That’s what makes it so difficult to know what to expect from a class reunion. Will people be nice or not? Will they accept the person you’ve become or impose some assumption of character upon you in awkward, even vicious ways?
Sometimes the opposite happens. While attending that reunion back in Pennsylvania I was taking a breather from encounters with long lost friends by nursing a drink in a far flung corner of the VFW hall where we gathered. Just then a quiet man walked up to me and said, “Chris Cudworth?”
“Yes,” I smiled. “It’s great to be back.”
We talked a bit and slowly we recalled details of our association together. I remembered sharing gym class and a few other experiences with the guy. He was not one of the so-called popular but we spent a lot of time together. “The thing I liked about you is that you treated everyone as equals,” he told me.
Values and insecurities
That’s a value that I’ve held from the earliest phases of my life. With insecurities of my own boiling around inside, it made sense in not to push others about their flaws. All people deserve respect. I have indeed forgotten that value at times and shamed myself and others in the process. That is my confession.
But a reunion is a great opportunity to make good on any of those transgressions in life. It’s amazing at times that people who have crossed us, or whom we have crossed on our own accord, can become friends when false pride and fear is relinquished. The right kind of pride enables us to look for these opportunities for reconciliation and forgiveness. It can also protect us when we try to make good and find people unaware or unwilling to find paths to healthy, mature relationships.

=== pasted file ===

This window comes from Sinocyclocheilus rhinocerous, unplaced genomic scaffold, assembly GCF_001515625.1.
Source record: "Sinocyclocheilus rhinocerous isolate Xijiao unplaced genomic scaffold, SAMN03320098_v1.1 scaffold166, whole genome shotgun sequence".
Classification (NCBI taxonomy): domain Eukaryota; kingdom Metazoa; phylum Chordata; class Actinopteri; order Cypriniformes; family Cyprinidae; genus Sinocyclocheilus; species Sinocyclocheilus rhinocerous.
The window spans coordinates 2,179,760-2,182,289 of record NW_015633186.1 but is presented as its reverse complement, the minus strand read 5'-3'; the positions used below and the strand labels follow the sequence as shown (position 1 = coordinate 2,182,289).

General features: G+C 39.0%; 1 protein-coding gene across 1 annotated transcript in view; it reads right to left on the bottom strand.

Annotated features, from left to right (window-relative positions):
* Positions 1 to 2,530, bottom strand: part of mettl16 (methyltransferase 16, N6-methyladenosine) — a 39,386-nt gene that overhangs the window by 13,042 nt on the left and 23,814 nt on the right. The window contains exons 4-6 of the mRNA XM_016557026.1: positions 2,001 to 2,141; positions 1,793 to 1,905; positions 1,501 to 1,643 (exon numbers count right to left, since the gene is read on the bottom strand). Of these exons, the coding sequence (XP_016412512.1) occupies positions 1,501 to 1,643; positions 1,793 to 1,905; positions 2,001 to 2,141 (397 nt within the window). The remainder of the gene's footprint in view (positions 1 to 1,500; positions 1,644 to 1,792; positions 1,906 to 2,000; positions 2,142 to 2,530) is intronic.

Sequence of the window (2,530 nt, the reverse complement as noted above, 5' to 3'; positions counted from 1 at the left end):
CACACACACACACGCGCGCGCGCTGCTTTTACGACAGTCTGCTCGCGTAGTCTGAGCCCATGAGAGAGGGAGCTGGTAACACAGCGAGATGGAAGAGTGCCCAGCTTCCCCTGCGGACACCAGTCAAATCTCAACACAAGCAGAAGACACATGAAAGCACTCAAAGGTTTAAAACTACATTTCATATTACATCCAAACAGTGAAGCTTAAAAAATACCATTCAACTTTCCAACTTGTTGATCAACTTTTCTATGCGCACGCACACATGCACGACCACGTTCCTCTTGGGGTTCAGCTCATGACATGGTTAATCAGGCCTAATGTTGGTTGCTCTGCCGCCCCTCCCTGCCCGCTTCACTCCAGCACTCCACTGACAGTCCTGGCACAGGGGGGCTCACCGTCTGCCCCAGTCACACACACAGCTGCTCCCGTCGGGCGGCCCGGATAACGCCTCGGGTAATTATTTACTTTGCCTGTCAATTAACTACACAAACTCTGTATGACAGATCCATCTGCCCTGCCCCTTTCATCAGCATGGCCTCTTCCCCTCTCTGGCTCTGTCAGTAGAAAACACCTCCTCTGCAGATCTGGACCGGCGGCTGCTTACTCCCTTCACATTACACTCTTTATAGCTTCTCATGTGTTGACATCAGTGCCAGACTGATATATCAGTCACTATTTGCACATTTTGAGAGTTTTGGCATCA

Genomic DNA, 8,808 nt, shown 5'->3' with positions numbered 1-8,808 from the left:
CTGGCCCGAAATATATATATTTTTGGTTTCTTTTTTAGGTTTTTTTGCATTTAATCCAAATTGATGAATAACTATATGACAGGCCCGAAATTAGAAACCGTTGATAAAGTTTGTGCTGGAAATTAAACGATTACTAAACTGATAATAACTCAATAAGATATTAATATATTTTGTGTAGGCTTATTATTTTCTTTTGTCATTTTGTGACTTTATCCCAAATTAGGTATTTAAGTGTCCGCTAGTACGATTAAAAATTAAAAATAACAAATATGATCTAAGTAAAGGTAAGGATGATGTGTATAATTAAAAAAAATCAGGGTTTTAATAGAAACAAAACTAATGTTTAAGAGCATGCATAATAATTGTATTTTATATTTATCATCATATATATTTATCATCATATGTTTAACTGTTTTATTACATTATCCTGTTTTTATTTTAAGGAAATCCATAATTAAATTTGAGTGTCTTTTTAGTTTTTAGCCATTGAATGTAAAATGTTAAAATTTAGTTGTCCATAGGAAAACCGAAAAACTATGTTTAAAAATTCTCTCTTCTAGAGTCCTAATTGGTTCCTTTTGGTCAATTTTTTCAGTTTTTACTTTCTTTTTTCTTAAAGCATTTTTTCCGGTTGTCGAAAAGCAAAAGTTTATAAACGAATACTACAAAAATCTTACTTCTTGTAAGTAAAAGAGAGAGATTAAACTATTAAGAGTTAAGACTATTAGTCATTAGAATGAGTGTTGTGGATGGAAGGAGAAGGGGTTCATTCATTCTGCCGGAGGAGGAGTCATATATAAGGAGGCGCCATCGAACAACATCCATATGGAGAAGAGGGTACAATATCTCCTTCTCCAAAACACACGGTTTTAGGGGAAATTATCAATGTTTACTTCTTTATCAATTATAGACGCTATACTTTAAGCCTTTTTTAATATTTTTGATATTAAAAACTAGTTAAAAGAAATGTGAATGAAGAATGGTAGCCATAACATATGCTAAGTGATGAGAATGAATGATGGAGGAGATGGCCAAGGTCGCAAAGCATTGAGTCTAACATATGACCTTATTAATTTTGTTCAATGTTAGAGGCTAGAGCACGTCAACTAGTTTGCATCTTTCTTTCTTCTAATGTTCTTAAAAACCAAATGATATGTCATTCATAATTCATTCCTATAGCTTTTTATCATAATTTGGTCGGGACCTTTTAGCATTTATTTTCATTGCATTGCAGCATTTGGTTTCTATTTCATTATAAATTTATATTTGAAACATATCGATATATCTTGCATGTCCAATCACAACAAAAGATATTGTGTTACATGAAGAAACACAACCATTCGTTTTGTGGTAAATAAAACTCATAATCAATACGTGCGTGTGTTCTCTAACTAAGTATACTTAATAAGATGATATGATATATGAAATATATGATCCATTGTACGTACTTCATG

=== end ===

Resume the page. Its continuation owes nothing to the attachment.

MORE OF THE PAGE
You can probably expect a little of both from most reunions. We all travel the same path in life, but every person has to actualize at their own pace in life.
The best thing you can do, and the best thing you can expect from any reunion is a forgiveness for any wrongs in the past and a joy at someone acknowledging the person you are in the present.
My father Stewart Cudworth was always a great writer. Typically this ability was funneled more into his job as a sales engineer in a career working for electronic and fiber optic companies. Yet early in his life he wrote fiction and sometimes teased my mother, an avid writer of poetry, that he was the better writer.
What follows is an essay written during wartime in 1943. This piece won the Literary Contest in the Bainbridge News and Bainbridge Republican newspaper in Upstate New York where he and my mother lived on farms a mere 200 yards apart. At the top of the newspaper clipping in my mother’s writing there is an inscription written in fountain pen. “By Stewart Cudworth. He won it. Fooey.”